In May 2021, former pistard Antonella Bellutti will be the very first female candidate to the Italian Olympic Committee presidency

One of the greatest anomalies about equality gender in Italy concerns our sports community: during its old-centenary history, in fact, our Olympic Committee has never been led by a woman. Moreover, only one time the national sports federation had a female leadership: it happened in 2012, after London’s Olympic Games, when Antonella Dallari had been elected to the presidency of the Italian equestrian sports federation (FISE). However, her leadership finished after only one year, due to both the large debts in the federal budget and the complaints about the vote. 

It’s so difficult to explain the possible reason of this vacuum. Although women earned a lot of medals and trophies in the last years, especially in winter sports: for example, the last Winter Olympics in Pyeongchang revealed to the Italian audience three female champions as Arianna Fontana, Sofia Goggia and Michela Moioli. Federica Brignone became the first Italian skier during the past season to win the women’s World Cup. The biathlete Dorothea Wierer conquered either two gold medals in World Championships and the overall World Cup for the second time in her career. Even if someone could believe in a lucky coincidence, why have women never been sports management leaders? Why do Italian sports movements always give up to another approach, perhaps more brilliant and advanced than the male one?

A little but meaningful sign of change gets from the challenge to the presidency of Italian National Olympic Committee (CONI): a few weeks ago, former pistard and bobsledder Antonella Bellutti, gold medal in 1996&2000 Summer Olympics, announced her nomination against the current chairman, Giovanni Malagò, in the run for the third consecutive mandate. While she presented her candidature in a conference press, she wanted to send a social message beyond CONI campaign: «I’m proud to take part as a woman, an athlete, a vegan supporter and an LGBTQI+ activist»: an ideal manifesto directed to the whole Italian society, a message in the name of integration. «I would be a helpful example to build up an inclusive sport, capable of explaining its enormous value in support of everybody, without exception. I’d like that my candidature can give exposure to the many activists that every day are engaged to defend human rights», Bellutti said to the media. A special effort not only for reaching the goal: she would bring a new mindset in a traditionally closed environment. «It’s not simple to challenge a male-based and established power system. Even if the athletes joined CONI’s bureau twenty years ago, they mostly have a collateral role. Then, they could only align to the general trend», Antonella Bellutti’s point of view. The election for the national Olympic Committee – scheduled for May, 12th 2021, in Milan – is strictly linked to our sports community’s future. Since 2018, when the reform of the entire CONI organization was approved, the International Olympic Committee threatened to ban Italy because of the political interferences in sports management.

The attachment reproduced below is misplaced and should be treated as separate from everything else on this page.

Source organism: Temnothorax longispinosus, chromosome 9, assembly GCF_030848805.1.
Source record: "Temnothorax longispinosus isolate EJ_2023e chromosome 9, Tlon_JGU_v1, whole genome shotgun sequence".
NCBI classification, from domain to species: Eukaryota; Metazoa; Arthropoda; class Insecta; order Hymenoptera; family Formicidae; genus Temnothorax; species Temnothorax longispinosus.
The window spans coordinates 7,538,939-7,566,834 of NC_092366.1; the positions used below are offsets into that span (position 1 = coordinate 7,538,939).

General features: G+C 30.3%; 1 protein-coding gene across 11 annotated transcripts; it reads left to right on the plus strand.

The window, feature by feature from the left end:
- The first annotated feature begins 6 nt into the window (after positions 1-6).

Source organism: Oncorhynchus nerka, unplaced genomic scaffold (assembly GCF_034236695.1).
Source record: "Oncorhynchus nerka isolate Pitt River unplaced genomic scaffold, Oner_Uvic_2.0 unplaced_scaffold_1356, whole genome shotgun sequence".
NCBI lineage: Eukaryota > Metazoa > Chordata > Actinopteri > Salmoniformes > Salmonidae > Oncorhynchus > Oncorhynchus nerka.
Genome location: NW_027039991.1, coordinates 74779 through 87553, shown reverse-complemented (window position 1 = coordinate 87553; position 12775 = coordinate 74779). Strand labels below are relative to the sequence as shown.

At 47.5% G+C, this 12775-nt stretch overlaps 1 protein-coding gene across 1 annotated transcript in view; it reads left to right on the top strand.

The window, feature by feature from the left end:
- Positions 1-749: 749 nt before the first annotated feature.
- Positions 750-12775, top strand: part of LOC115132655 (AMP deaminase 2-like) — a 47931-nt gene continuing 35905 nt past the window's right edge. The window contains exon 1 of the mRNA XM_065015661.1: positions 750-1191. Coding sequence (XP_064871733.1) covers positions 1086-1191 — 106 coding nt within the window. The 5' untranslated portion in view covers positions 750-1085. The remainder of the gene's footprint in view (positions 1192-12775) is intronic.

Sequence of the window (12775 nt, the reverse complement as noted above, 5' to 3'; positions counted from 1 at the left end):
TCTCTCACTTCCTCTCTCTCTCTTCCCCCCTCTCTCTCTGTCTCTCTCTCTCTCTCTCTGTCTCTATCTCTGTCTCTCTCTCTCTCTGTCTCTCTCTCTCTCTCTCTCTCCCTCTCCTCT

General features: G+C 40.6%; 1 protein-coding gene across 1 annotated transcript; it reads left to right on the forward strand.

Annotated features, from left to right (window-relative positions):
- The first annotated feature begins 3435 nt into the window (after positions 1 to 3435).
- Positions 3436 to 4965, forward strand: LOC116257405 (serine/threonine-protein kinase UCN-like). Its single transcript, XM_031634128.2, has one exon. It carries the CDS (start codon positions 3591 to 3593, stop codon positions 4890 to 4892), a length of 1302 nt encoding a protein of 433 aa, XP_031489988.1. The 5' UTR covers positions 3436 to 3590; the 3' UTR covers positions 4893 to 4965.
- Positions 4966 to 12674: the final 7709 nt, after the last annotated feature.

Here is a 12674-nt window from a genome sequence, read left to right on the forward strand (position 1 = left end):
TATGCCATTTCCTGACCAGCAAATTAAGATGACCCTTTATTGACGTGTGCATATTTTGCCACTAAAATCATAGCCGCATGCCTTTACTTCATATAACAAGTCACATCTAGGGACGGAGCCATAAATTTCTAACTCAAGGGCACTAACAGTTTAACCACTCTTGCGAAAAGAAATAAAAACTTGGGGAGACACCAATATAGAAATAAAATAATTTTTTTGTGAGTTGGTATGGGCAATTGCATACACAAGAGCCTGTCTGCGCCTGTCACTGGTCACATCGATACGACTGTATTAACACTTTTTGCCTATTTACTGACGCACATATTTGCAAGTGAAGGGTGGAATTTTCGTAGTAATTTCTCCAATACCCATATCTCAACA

The rise of another corporation, Sport e Salute, is exclusively focused on the financial managing of sport. Maybe, it doesn’t sound casual that Bellutti’s nomination would shake up the whole sports community: «There’s a deep conflict between the inclusive value of sports and its capitalist and paternalistic logic, which exclude those who are out of certain attitudes. Instead, I’d like a clear sport system, coherent with the best values that humanity can express», Bellutti said in an interview with the online newspaper Il Dolomiti. In any case, her nomination to the Italian Olympic Committee is only the last proof of a progressive renovation that concerns the relationship between sports and women. In November 2020, the association of football professional players (FIFPro) and the world federation (FIFA) made a deal to give a regular indemnity to the female footballers that are in pregnancy, totalling 14 months. Moreover, female players will stay in their club even during pregnancy. If a team would fire a player, the dismissal ought to be motivated and, at the same time, a professional player will receive a 6-months indemnity. 

It seems to change something in Italy, too: a measure included in the last budget law equalises sportsmen and sportswomen as a matter of law. Therefore, women athletes will receive the same guarantees as their male colleagues about health insurance, welfare and motherhood. Another important turning point is Sara Gama’s election – footballer and Juventus captain – to the vice-presidency of the national association of football players (AIC). All these signs can be interpreted as a cultural change and impact a historically conservative country to follow the right path about female rights, hopefully not only in the sports field. 

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«Dove si spegne questa radio?», gli chiese sarcasticamente il suo professore di Storia del cinema. Sì, ha l'abitudine di parlare tanto (pure troppo, secondo alcuni). Questa volta, però, ha deciso di tornare al suo primo amore: la scrittura. Si occuperà degli argomenti che gli stanno più a cuore: cinema, musica, sport e televisione, senza disdegnare la stretta attualità. Il suo sogno? Dedicarsi alla ricerca storica a tempo pieno.

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